On the road in Southeast Florida with the Presiding Bishop
Seems like everything is blossoming in the Diocese of Southeast Florida.
The flowers are blossoming into a kaleidoscope of shapes and colors. The congregations are blossoming with a variety of ministries and languages. The church’s programs are blossoming into vibrant systems of education, assistance, development and growth.
During her short stay in the Diocese of Southeast Florida April 15 - 17, Presiding Bishop Katharine Jefferts Schori journeyed from the northern end of the diocese to the south, visiting five churches and addressing seven gatherings along the way. She was greeted in -- and responded in -- three languages. In fact, each worship service during the visit reflected the multicultural presence in the diocese, with prayers alternating in English, Spanish and French. The people, the Presiding Bishop and Bishop Leo Frade flawlessly flowed in and out of each language.
The Diocese of Southeast Florida, as described by Bishop Frade, stretches from Palm Beach to Miami and straight down the Keys, encompassing “five area codes in seven counties with 83 churches and 38,000 people.”
Over 700 gathered at historic Bethesda-by-the-Sea in Palm Beach, where the Presiding Bishop called for loving and helping neighbors.
“How we live on this earth is our primary peacemaking, world-reconciling, baptismal ministry,” she said in her sermon, “because it is most centrally about those things that Jesus urged on all those he sent out: spending enough time with others to see them as neighbors and children of the same God. Eating together helps, especially when you don’t complain about the food. Tending to the sickness and pain of those neighbors begins to bring peace in the neighborhood.”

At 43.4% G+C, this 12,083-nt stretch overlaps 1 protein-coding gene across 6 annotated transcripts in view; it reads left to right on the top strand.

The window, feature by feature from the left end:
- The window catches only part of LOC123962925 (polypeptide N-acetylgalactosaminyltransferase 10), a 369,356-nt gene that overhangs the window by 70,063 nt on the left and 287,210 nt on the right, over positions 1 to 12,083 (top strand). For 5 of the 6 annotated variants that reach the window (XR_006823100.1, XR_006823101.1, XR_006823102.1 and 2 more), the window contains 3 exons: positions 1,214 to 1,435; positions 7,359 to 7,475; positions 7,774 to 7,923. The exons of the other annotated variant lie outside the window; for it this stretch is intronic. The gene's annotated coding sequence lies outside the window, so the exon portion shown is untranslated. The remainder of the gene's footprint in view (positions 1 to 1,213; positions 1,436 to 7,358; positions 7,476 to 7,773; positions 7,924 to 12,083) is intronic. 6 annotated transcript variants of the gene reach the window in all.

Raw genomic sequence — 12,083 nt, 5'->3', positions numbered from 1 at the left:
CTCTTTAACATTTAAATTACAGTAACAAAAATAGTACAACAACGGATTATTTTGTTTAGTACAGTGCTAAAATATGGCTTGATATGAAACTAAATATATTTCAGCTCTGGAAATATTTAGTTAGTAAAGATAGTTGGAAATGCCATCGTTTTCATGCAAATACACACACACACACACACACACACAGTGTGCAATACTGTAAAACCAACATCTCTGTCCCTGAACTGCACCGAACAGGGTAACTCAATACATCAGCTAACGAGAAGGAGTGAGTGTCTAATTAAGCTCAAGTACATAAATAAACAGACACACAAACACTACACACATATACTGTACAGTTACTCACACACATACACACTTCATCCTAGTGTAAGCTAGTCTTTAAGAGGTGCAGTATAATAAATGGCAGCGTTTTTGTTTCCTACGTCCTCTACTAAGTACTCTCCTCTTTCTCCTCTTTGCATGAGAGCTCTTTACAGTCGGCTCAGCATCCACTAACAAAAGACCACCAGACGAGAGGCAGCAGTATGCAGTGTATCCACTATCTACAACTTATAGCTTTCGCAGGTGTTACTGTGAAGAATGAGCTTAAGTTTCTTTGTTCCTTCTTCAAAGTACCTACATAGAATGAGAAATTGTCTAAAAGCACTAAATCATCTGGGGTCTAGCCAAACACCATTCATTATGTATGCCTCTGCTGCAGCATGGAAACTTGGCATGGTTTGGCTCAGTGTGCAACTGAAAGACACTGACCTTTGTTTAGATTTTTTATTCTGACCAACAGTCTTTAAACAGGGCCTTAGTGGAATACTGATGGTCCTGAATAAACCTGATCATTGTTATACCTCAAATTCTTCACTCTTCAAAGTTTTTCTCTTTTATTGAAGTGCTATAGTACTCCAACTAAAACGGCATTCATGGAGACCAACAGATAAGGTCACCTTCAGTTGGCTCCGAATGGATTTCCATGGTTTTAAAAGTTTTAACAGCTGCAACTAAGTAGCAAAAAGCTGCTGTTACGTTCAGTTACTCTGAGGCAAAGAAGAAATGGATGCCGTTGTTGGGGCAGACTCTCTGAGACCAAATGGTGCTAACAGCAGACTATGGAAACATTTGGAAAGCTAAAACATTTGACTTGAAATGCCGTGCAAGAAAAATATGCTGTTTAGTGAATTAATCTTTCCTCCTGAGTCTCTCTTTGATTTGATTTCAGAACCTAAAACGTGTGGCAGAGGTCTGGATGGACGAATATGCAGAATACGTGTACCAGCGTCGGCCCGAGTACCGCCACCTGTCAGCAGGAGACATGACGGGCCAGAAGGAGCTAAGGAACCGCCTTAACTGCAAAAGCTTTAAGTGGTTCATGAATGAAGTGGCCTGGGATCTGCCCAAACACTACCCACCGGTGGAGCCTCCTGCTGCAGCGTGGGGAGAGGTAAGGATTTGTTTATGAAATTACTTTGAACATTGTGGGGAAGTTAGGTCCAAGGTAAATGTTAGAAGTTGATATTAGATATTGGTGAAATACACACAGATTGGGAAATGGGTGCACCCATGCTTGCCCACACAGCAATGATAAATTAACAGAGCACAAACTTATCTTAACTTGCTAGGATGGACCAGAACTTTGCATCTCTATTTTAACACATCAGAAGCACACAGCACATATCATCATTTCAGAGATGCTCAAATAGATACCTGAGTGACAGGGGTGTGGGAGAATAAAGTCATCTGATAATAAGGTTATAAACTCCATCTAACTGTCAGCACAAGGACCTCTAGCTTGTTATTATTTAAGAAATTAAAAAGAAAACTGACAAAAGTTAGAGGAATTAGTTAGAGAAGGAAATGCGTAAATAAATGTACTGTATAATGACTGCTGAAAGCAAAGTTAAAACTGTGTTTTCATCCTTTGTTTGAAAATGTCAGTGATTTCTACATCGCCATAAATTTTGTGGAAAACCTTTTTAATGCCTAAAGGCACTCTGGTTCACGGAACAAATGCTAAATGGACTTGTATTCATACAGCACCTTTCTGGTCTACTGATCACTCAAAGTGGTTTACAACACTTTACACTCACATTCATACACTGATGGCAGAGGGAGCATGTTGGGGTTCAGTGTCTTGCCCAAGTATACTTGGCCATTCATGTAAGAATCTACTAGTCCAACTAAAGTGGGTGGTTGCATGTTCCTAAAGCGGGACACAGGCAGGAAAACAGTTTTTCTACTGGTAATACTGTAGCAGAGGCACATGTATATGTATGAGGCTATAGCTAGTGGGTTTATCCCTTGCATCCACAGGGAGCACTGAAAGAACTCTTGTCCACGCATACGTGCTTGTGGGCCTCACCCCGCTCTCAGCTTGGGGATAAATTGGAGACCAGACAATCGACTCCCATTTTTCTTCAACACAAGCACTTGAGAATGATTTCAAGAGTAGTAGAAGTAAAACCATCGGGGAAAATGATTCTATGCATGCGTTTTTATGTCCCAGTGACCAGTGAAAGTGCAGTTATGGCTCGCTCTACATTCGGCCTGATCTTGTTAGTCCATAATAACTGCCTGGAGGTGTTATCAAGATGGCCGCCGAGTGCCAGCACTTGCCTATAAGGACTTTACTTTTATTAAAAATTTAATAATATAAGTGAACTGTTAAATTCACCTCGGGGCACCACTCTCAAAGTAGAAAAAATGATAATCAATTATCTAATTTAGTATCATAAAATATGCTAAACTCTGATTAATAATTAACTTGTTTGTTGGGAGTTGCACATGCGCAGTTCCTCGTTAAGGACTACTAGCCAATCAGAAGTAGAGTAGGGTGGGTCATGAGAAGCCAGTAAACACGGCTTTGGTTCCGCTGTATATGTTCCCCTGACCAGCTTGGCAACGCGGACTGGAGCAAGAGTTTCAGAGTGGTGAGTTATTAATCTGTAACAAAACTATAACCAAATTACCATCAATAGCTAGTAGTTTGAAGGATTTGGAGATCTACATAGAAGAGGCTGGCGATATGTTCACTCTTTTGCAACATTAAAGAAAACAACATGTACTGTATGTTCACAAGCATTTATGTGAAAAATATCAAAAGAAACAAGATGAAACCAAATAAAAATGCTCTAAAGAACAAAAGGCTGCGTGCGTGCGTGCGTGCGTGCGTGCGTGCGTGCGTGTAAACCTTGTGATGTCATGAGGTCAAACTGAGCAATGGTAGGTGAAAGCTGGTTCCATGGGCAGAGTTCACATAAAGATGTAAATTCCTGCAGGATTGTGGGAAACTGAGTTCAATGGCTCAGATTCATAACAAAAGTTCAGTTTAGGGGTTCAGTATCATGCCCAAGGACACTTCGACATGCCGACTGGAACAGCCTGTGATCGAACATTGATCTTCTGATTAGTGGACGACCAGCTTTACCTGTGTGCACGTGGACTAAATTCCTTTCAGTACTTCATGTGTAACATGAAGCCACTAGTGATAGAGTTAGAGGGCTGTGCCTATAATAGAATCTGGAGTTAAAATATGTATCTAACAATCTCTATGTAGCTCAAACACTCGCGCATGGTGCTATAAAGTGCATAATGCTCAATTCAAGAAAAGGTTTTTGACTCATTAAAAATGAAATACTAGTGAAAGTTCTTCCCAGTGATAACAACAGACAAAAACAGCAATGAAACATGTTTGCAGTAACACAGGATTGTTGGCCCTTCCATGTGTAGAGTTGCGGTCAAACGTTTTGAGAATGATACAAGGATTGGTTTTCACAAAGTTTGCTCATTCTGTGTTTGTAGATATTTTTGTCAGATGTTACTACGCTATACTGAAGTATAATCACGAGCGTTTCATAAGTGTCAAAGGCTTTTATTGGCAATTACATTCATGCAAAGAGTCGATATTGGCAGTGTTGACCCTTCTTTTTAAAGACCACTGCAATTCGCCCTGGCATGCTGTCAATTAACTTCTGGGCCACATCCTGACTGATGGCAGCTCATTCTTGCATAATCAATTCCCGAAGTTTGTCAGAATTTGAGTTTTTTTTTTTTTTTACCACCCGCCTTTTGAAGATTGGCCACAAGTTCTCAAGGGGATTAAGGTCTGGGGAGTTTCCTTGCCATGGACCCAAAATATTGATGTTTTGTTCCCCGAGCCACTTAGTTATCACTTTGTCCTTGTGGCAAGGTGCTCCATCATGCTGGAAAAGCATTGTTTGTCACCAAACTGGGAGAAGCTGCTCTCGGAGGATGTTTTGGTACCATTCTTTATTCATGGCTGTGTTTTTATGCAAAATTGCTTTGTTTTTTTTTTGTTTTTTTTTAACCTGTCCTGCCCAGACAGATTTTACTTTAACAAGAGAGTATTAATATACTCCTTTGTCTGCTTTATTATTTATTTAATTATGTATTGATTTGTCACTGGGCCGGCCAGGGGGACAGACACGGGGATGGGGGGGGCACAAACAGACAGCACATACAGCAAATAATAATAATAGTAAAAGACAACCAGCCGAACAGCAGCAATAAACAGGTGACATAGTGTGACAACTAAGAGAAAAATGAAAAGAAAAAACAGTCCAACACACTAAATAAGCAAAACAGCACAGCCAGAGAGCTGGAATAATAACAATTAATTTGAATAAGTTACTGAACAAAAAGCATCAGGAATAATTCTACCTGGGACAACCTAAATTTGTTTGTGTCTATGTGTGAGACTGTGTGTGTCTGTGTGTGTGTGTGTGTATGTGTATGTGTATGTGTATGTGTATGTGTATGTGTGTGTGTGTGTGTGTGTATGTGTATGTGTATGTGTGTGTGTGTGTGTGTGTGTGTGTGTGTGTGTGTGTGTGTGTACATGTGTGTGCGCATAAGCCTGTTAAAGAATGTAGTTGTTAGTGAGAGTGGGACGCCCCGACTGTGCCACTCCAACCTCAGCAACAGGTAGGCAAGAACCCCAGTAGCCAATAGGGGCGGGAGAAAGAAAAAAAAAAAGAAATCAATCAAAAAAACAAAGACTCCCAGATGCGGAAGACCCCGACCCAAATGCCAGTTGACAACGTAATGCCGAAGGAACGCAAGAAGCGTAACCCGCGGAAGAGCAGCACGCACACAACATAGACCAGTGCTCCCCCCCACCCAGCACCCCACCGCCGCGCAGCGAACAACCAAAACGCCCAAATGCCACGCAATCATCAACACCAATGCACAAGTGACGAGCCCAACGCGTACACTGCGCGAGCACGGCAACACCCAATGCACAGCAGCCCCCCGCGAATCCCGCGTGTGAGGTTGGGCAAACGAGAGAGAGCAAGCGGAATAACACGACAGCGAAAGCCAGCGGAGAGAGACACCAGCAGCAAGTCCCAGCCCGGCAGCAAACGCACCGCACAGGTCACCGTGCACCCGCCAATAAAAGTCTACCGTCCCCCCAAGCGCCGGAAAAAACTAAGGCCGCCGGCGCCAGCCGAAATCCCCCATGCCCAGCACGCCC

Following the Eucharist, Jefferts Schori engaged the gathering, both those in the church as well as the overflow crowd in the adjacent parish hall, in an upbeat conversation. Topics were far-ranging: reducing carbon footprints, addictions and her recent trip to the Holy Land.
“The more I learn about the Holy Land, the more complex the situation seems,” she said. “Peace is possible if people of good faith work on it.”
Time with the priests
Named for the Rt. Rev. James Duncan, the first bishop of diocese of Southeast FL, the Duncan Conference Center in Delray Beach is a quiet, pastoral setting used by many groups and organizations in the Episcopal Church and other denominations. But it also boasts state-of-the-art-technology, allowing a videoconferencing connection for participation by a group in faraway Key West.
The Eucharist was paper-free, with words and music flashed on large screens.
In her sermon Jefferts Schori pointed to diversity. “We’re meant to sing, as boldly as we know, in parts, in a harmony.”
She challenged the priests, “Where are you going to go to sing God’s song? With whom are you going to sing it?”
With music provided by the five-piece St. John’s Unplugged Band, Eucharist concluded with everyone clapping, singing and swinging to “Ode to Joy.”
Diocesan clergy talked with their Presiding Bishop about missionaries, the reorganization of the church center, interfaith efforts, the parochial report, and the many who comprise the Episcopal Church.
What has she learned after almost a year and a half as Presiding Bishop? “I learned how deeply invested this church is in mission and how it is blooming in multiple contexts.”
To a priest who serves a congregation with 22 nationalities, Jefferts Schori said, “I firmly believe that the future of the church is multicultural.”
Trinity Cathedral in downtown Miami